What is Malinche? First of all, she is a woman. Second, a woman playing a double game. On the one hand, she is the traitor who betrays her people, her ethnic group, her community to put herself at the service of the conqueror. But, on the other hand, her people had enslaved her. Malinche was enslaved, she was subjected to the violence of her own people, so it is the forgetting of identity. I have no flag, no homeland, no people, and no community. I am a singularity. She is the lover of Cortés, the mother of the first Mexican, but at the same time, historians tell us, she performs an essential function that is the function of a translator. The traitor is a translator. We know that the translator is a traitor, but the traitor also becomes a translator and translates the words of Cortés and the priests, the conquerors for the Nahuatl-speaking peoples. This translation, in some situations, not only allows the salvation of groups of people in their community, but above all it establishes, it creates a new, syncretic cultural tradition that allows some Latin American peoples, especially the Mexican people, to propose an ambiguity and autonomy at the linguistic, cultural, religious, social level, etc.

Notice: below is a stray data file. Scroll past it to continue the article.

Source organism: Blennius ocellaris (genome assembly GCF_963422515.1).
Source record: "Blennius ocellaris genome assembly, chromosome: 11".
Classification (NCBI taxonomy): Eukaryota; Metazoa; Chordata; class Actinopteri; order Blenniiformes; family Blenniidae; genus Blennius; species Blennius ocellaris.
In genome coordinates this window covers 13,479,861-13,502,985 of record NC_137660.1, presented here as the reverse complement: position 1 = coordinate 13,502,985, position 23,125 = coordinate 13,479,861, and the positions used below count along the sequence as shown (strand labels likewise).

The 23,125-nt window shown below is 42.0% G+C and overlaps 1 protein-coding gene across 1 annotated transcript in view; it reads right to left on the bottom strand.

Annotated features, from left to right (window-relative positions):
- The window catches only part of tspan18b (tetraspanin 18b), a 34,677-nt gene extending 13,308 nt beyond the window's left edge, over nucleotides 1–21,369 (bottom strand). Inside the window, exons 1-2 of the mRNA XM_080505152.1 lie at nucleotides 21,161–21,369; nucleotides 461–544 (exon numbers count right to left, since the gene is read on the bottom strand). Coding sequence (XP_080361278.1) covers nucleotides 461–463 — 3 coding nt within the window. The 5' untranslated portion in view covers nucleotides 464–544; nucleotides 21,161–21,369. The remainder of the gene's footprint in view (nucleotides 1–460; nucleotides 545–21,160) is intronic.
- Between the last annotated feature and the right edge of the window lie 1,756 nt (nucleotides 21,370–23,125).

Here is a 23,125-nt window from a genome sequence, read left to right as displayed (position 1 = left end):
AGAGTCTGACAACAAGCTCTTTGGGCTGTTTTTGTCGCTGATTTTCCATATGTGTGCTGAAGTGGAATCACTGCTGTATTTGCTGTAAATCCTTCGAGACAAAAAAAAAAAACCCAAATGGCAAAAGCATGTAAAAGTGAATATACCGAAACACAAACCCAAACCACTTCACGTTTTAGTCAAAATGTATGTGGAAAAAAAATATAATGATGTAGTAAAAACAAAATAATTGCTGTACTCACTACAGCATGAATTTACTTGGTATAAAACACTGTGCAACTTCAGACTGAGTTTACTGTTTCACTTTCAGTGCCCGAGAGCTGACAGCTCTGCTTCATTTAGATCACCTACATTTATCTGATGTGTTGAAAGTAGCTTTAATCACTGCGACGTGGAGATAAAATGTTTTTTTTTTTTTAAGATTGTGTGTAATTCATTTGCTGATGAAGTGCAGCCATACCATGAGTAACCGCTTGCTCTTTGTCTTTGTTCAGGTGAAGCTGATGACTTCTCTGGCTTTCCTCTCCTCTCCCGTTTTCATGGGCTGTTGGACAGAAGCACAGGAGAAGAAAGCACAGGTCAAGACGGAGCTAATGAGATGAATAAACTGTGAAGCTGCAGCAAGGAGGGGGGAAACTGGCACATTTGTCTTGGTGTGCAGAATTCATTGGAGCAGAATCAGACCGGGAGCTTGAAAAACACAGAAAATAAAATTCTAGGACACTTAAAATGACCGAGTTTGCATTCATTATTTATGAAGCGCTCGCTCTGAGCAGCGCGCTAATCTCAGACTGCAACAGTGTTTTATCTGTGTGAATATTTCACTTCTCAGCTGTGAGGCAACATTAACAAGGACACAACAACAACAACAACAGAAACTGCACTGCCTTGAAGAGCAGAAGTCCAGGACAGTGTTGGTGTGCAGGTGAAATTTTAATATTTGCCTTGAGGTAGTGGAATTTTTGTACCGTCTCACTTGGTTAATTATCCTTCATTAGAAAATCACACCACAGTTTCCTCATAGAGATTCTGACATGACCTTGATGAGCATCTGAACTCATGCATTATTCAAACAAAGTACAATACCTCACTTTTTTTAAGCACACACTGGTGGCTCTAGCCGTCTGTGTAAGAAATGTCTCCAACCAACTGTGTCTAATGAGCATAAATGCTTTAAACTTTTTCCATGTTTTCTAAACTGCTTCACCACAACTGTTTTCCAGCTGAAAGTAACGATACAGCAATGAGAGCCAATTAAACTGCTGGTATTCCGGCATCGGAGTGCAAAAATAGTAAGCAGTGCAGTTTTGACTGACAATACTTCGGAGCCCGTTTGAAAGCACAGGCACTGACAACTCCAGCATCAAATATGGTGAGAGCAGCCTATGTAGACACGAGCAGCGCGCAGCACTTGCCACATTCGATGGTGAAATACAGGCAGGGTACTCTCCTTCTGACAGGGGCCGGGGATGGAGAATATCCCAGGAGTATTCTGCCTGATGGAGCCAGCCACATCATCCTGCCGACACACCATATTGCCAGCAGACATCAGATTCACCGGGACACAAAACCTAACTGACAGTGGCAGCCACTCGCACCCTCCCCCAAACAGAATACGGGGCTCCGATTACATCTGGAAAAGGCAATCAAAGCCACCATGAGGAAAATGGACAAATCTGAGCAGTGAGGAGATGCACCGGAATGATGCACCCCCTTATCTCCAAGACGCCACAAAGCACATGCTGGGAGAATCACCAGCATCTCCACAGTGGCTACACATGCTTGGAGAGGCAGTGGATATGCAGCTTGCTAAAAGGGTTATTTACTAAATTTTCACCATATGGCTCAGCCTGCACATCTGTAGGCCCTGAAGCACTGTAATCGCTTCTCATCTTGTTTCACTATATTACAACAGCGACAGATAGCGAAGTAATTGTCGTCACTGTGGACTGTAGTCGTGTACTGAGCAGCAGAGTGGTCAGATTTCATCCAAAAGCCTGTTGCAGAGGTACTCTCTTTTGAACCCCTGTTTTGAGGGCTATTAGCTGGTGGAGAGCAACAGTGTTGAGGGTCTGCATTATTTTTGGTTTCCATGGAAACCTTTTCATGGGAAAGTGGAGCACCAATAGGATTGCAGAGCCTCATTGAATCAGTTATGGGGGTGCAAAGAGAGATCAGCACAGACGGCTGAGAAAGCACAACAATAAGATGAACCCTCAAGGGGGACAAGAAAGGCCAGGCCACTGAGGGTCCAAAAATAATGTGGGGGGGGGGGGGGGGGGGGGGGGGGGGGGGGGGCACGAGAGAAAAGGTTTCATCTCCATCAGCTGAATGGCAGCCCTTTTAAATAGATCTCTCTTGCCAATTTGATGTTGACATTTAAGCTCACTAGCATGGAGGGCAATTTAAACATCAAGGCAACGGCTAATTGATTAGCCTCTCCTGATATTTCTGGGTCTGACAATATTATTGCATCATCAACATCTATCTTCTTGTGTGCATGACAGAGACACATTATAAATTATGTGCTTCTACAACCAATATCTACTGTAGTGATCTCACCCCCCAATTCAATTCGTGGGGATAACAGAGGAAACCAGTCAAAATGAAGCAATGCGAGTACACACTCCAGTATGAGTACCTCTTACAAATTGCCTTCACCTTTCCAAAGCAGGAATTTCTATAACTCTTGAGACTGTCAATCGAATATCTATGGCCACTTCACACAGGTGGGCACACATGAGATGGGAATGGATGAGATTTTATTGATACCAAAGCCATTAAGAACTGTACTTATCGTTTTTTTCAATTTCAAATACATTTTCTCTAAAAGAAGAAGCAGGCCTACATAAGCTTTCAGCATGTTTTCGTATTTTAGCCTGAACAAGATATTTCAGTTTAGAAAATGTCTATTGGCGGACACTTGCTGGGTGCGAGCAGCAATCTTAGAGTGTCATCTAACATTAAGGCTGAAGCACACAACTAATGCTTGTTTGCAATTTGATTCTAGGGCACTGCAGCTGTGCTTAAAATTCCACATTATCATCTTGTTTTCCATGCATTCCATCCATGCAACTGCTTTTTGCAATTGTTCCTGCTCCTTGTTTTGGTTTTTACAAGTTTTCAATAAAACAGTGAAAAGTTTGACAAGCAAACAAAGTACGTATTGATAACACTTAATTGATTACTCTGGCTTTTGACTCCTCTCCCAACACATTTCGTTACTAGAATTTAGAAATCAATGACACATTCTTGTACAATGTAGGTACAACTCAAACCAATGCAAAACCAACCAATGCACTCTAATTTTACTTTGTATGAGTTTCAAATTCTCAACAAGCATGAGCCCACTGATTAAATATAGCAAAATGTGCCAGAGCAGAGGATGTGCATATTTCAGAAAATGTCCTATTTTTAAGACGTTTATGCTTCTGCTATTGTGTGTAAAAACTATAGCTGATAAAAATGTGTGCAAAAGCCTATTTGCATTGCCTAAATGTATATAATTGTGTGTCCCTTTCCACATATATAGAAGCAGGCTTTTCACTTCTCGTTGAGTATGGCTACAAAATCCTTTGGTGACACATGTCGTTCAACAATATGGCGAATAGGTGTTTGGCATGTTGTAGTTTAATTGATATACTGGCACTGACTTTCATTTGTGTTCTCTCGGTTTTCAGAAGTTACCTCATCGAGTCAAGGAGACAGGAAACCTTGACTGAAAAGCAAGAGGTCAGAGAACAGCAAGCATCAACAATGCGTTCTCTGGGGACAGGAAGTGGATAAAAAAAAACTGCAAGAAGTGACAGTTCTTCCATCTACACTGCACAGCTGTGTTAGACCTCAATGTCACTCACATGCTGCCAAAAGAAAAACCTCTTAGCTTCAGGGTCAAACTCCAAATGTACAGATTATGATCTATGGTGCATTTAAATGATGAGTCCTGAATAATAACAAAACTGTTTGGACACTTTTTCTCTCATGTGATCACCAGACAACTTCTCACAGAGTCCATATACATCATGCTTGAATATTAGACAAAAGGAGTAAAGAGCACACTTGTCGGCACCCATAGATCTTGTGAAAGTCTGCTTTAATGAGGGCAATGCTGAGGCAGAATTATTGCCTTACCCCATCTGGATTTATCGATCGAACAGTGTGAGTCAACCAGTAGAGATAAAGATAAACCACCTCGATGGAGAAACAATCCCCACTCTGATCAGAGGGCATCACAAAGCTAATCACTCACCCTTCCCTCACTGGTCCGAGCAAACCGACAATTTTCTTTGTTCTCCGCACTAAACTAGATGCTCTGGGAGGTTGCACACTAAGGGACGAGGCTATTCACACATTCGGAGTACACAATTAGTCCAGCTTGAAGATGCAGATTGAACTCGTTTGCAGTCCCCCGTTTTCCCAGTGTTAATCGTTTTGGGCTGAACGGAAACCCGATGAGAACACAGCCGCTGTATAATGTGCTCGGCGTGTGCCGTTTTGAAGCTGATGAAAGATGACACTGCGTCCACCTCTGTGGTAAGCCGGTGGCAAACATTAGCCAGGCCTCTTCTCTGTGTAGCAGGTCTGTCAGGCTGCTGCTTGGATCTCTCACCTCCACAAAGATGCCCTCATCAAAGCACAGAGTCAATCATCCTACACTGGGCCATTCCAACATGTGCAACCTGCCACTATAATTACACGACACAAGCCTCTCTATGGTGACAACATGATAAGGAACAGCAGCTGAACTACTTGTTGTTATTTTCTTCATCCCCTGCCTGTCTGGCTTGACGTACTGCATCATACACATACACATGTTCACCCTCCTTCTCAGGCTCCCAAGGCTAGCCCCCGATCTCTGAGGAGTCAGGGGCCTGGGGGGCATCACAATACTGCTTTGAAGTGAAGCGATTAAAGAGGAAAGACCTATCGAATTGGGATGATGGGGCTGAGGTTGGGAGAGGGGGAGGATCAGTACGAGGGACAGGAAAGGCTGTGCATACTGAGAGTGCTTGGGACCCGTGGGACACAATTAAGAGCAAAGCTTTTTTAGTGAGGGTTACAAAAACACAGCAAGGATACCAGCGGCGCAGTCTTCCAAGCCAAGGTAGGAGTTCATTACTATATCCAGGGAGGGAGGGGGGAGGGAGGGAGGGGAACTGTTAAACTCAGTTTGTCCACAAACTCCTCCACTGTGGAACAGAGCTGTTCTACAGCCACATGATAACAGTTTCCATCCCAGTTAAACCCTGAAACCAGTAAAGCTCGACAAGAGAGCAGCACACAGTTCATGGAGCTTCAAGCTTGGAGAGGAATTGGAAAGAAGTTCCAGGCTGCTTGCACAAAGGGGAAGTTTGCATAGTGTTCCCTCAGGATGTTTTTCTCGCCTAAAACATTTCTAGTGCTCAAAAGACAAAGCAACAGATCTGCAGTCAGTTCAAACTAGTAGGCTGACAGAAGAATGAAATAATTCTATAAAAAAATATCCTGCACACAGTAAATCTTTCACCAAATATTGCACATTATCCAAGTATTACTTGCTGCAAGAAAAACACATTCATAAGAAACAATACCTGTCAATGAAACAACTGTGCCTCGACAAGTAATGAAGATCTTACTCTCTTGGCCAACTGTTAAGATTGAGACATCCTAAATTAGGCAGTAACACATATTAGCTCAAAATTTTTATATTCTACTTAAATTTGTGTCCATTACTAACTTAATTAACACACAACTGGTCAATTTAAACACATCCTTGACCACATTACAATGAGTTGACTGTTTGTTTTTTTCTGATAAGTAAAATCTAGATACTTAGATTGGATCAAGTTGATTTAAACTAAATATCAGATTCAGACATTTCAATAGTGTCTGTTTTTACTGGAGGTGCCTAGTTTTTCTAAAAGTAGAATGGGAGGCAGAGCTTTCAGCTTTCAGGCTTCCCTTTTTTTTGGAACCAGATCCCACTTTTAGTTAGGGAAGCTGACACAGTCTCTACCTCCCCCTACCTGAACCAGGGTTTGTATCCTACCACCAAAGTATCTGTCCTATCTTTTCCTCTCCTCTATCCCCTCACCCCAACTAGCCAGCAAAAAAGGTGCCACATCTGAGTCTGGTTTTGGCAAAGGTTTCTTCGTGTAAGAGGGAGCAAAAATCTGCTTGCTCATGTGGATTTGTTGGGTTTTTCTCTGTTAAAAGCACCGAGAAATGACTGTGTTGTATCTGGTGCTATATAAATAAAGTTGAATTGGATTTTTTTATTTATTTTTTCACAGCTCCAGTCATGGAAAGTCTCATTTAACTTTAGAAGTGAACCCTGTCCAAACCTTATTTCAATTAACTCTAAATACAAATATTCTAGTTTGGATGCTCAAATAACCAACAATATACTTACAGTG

So, the figure of Malinche interests me a lot because it is the figure of someone who recognises that the mega machine is destroying our culture. The end of a culture is the end of a world. The only way we have to convey a human message is to speak the enemy’s language, to speak the enemy’s language to betray it from within. That means we have to speak the language of the digital machine in order to betray it, to change or redirect the direction in which the digital machine is moving. Thus, similarly we have to expect something from the generations that are living in their deepest unconscious, in their childhood, adolescence, an enormously profound transformation of the unconscious. How can eroticism be reinvented? How can social solidarity be reinvented? How can friendship be reinvented on the basis of this new condition? Malinche can do it. She is the only person who can do this.